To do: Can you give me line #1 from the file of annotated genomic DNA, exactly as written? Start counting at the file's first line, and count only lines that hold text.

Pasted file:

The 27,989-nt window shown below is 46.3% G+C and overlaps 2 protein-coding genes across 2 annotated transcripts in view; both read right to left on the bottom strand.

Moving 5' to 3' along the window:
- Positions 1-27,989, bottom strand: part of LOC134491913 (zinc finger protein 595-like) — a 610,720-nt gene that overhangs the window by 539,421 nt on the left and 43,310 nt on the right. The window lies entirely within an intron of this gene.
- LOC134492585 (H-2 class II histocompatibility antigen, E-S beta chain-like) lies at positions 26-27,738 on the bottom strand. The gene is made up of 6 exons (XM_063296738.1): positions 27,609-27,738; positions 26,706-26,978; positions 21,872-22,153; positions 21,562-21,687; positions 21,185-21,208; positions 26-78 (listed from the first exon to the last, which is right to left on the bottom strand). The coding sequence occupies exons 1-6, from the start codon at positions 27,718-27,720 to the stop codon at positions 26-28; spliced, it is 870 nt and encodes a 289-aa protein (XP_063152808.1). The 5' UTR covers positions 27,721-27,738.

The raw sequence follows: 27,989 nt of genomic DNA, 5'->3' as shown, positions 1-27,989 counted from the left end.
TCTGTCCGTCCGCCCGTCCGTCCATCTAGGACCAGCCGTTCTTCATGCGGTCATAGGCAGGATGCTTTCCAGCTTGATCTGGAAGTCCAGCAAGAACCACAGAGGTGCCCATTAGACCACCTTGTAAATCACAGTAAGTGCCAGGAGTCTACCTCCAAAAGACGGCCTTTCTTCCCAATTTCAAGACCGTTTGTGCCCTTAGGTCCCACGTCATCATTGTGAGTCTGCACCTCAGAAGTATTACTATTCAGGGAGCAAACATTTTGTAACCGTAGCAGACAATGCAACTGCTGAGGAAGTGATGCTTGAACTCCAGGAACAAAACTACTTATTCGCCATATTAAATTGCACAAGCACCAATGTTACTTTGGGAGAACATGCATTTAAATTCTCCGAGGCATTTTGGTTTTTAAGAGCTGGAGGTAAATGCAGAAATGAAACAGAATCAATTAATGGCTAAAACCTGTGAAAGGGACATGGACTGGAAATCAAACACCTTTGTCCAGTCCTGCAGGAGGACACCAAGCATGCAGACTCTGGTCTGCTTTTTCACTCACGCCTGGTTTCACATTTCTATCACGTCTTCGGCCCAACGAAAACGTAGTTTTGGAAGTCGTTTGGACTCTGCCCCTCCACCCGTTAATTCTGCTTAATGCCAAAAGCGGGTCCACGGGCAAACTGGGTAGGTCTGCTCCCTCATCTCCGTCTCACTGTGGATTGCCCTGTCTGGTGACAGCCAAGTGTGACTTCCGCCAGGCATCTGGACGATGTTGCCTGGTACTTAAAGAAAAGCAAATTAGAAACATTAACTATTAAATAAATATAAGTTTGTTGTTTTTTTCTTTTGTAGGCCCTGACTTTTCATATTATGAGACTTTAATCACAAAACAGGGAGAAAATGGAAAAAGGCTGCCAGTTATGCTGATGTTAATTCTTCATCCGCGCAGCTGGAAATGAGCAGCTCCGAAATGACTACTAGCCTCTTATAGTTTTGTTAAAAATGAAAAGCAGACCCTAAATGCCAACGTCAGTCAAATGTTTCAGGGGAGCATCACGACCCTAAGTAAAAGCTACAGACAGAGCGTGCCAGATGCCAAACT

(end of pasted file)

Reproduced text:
The 27,989-nt window shown below is 46.3% G+C and overlaps 2 protein-coding genes across 2 annotated transcripts in view; both read right to left on the bottom strand.